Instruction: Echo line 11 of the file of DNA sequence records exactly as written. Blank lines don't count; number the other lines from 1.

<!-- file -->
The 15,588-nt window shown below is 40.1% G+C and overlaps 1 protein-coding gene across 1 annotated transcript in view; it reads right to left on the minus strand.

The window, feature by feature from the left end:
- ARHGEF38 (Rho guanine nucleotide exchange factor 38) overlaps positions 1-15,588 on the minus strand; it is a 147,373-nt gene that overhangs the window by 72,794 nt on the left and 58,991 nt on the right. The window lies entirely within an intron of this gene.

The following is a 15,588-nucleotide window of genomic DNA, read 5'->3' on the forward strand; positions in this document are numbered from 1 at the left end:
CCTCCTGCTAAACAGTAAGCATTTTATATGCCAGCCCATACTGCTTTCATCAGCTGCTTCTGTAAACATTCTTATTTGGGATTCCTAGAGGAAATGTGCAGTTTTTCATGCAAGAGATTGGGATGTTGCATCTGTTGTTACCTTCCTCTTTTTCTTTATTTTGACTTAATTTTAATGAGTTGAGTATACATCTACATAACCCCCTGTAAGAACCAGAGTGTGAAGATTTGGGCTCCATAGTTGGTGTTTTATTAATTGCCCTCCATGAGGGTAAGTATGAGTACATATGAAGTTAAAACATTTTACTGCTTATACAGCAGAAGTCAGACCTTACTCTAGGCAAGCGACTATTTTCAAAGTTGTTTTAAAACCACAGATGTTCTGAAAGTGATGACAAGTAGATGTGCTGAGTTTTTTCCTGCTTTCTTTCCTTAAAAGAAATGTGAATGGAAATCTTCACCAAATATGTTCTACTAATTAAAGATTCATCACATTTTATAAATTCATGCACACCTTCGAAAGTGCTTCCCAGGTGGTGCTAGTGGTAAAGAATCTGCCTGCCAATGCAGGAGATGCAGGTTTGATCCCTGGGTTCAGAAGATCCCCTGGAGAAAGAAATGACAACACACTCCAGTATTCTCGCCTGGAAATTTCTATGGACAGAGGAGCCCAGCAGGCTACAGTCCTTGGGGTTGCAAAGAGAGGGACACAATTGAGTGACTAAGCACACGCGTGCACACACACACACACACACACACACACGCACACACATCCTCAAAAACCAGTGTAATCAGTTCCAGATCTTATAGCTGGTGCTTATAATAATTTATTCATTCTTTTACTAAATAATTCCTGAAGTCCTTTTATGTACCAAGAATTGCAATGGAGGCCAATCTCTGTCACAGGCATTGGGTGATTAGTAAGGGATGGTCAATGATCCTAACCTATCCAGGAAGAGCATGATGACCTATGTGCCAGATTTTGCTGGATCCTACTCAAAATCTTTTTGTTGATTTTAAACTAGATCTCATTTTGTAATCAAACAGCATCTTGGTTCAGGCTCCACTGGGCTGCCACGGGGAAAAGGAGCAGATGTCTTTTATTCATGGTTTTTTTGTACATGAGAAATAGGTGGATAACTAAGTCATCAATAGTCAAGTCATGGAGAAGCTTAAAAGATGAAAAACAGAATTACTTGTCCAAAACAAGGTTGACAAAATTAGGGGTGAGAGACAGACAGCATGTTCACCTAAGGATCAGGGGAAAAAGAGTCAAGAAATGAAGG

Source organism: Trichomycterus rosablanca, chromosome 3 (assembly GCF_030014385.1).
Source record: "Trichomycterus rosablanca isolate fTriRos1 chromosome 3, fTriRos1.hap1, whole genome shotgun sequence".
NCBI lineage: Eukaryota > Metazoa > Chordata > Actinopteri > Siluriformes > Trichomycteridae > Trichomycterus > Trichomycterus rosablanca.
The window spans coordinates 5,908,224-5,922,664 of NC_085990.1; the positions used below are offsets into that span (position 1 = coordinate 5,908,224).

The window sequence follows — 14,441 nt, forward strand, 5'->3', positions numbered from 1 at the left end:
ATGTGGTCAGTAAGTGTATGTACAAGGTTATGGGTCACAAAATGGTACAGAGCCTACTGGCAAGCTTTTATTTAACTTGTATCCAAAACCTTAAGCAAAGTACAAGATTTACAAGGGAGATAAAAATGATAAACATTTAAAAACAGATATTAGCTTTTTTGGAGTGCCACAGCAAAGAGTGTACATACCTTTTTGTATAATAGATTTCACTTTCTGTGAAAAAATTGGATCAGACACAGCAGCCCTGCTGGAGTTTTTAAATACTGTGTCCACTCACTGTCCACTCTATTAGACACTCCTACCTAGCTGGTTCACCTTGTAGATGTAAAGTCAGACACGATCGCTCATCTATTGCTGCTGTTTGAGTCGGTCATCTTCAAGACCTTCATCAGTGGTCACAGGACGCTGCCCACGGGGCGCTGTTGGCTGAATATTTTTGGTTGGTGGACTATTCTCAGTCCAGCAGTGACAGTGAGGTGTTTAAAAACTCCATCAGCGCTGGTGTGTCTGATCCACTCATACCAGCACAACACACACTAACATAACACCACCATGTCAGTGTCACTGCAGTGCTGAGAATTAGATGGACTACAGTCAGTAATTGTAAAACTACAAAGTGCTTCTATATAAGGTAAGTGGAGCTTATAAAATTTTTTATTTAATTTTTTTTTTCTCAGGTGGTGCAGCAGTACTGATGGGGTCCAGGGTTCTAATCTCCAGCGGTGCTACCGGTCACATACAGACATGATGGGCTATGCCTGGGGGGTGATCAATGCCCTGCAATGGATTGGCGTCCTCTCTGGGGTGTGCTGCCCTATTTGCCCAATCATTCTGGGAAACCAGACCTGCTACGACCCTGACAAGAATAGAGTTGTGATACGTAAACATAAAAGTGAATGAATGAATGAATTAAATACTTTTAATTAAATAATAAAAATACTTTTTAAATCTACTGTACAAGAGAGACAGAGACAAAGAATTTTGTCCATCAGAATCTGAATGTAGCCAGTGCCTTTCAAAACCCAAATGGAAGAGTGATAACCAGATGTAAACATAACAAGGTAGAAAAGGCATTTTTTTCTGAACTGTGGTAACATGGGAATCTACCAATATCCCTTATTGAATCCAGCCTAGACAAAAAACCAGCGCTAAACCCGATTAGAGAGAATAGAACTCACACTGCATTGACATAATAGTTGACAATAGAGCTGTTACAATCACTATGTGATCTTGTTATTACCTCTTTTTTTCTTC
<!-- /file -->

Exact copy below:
ATGTGGTCAGTAAGTGTATGTACAAGGTTATGGGTCACAAAATGGTACAGAGCCTACTGGCAAGCTTTTATTTAACTTGTATCCAAAACCTTAAGCAAAGTACAAGATTTACAAGGGAGATAAAAATGATAAACATTTAAAAACAGATATTAGCTTTTTTGGAGTGCCACAGCAAAGAGTGTACATACCTTTTTGTATAATAGATTTCACTTTCTGTGAAAAAATTGGATCAGACACAGCAGCCCTGCTGGAGTTTTTAAATACTGTGTCCACTCACTGTCCACTCTATTAGACACTCCTACCTAGCTGGTTCACCTTGTAGATGTAAAGTCAGACACGATCGCTCATCTATTGCTGCTGTTTGAGTCGGTCATCTTCAAGACCTTCATCAGTGGTCACAGGACGCTGCCCACGGGGCGCTGTTGGCTGAATATTTTTGGTTGGTGGACTATTCTCAGTCCAGCAGTGACAGTGAGGTGTTTAAAAACTCCATCAGCGCTGGTGTGTCTGATCCACTCATACCAGCACAACACACACTAACATAACACCACCATGTCAGTGTCACTGCAGTGCTGAGAATTAGATGGACTACAGTCAGTAATTGTAAAACTACAAAGTGCTTCTATATAAGGTAAGTGGAGCTTATAAAATTTTTTATTTAATTTTTTTTTTCTCAGGTGGTGCAGCAGTACTGATGGGGTCCAGGGTTCTAATCTCCAGCGGTGCTACCGGTCACATACAGACATGATGGGCTATGCCTGGGGGGTGATCAATGCCCTGCAATGGATTGGCGTCCTCTCTGGGGTGTGCTGCCCTATTTGCCCAATCATTCTGGGAAACCAGACCTGCTACGACCCTGACAAGAATAGAGTTGTGATACGTAAACATAAAAGTGAATGAATGAATGAATTAAATACTTTTAATTAAATAATAAAAATACTTTTTAAATCTACTGTACAAGAGAGACAGAGACAAAGAATTTTGTCCATCAGAATCTGAATGTAGCCAGTGCCTTTCAAAACCCAAATGGAAGAGTGATAACCAGATGTAAACATAACAAGGTAGAAAAGGCATTTTTTTCTGAACTGTGGTAACATGGGAATCTACCAATATCCCTTATTGAATCCAGCCTAGACAAAAAACCAGCGCTAAACCCGATTAGAGAGAATAGAACTCACACTGCATTGACATAATAGTTGACAATAGAGCTGTTACAATCACTATGTGATCTTGTTATTACCTCTTTTTTTCTTC